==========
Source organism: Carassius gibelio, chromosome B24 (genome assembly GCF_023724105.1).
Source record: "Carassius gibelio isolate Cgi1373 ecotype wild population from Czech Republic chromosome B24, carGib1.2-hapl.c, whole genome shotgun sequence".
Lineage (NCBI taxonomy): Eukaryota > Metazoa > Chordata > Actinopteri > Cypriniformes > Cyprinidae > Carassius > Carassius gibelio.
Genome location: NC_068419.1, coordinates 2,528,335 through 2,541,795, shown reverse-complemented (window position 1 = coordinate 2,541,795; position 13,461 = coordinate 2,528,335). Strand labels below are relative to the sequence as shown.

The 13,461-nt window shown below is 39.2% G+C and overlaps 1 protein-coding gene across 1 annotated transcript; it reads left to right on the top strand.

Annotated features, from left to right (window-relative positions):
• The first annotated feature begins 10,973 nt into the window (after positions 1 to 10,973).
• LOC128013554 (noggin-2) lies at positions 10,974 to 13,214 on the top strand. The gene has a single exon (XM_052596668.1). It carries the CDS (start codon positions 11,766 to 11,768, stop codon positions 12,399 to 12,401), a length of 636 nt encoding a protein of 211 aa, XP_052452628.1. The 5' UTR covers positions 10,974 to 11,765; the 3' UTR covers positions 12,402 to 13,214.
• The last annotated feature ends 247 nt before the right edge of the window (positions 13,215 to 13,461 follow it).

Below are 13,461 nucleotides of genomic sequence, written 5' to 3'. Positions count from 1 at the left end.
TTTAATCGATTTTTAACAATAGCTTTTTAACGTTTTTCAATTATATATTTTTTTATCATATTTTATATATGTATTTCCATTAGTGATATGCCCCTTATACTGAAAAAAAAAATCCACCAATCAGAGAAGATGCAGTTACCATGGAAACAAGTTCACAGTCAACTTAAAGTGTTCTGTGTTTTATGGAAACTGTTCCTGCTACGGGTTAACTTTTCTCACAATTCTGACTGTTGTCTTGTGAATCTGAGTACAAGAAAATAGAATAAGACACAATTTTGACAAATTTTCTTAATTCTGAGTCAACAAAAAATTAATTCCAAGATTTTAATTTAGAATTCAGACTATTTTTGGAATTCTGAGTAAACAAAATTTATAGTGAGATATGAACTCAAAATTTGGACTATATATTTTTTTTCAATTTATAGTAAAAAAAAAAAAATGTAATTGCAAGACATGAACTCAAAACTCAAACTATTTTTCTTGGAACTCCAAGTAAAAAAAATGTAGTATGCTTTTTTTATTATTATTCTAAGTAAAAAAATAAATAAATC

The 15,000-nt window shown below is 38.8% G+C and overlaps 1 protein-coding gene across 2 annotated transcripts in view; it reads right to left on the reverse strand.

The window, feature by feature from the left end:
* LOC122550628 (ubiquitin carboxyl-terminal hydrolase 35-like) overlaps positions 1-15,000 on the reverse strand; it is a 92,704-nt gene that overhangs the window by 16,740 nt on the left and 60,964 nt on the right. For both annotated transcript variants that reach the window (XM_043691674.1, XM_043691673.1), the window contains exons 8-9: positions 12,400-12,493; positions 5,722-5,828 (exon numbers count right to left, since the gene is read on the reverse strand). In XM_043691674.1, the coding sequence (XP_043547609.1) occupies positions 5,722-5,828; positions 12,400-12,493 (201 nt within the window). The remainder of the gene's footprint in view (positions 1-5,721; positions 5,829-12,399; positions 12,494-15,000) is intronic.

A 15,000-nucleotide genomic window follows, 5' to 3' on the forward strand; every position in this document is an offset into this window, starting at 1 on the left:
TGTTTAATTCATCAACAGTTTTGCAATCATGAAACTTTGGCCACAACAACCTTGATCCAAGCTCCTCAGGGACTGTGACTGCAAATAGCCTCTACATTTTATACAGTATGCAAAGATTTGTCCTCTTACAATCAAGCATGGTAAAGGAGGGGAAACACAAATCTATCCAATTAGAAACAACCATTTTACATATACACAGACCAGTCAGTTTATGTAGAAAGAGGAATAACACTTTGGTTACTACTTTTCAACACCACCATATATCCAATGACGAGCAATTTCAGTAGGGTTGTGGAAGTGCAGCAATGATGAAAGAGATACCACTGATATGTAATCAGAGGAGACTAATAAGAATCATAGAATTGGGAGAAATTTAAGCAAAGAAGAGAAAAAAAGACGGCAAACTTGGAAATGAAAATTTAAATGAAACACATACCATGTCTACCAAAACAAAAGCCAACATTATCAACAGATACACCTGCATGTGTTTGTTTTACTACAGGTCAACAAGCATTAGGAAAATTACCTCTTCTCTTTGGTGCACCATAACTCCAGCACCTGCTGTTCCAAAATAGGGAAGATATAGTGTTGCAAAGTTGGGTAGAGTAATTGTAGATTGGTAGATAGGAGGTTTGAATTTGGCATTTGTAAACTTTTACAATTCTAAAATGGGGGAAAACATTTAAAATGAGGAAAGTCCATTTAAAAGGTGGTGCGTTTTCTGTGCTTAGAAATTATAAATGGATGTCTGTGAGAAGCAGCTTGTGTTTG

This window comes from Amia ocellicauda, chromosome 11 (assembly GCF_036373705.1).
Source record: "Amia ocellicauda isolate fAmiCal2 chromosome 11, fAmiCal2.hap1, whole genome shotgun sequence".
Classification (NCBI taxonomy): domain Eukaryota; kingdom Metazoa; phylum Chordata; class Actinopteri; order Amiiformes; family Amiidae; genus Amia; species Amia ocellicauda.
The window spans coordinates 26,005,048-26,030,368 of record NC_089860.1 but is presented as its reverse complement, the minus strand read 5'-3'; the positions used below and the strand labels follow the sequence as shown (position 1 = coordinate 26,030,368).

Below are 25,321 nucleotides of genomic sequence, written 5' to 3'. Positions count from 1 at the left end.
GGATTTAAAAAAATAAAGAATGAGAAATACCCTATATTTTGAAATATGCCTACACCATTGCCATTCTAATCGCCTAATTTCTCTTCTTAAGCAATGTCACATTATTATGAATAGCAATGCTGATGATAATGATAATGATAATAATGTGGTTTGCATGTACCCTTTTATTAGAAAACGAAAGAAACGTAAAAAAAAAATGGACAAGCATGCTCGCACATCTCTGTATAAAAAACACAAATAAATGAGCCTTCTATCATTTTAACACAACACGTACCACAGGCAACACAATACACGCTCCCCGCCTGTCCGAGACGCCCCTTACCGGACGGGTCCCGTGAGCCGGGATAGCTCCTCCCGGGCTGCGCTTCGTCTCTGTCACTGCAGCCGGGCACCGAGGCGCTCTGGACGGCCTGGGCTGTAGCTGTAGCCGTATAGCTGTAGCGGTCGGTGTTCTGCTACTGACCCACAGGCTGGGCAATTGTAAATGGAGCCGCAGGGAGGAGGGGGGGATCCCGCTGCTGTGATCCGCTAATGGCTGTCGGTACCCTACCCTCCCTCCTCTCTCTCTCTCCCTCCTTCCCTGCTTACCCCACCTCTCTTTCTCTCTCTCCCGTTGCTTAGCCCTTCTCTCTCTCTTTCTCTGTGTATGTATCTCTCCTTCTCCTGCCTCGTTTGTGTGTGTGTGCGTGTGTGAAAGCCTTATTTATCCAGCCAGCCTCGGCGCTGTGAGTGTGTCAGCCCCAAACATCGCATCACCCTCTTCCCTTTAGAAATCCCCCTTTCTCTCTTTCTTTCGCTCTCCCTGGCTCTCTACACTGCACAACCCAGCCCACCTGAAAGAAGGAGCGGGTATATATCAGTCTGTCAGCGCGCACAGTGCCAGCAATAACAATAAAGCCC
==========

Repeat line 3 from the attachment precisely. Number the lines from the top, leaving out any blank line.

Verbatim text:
Lineage (NCBI taxonomy): Eukaryota > Metazoa > Chordata > Actinopteri > Cypriniformes > Cyprinidae > Carassius > Carassius gibelio.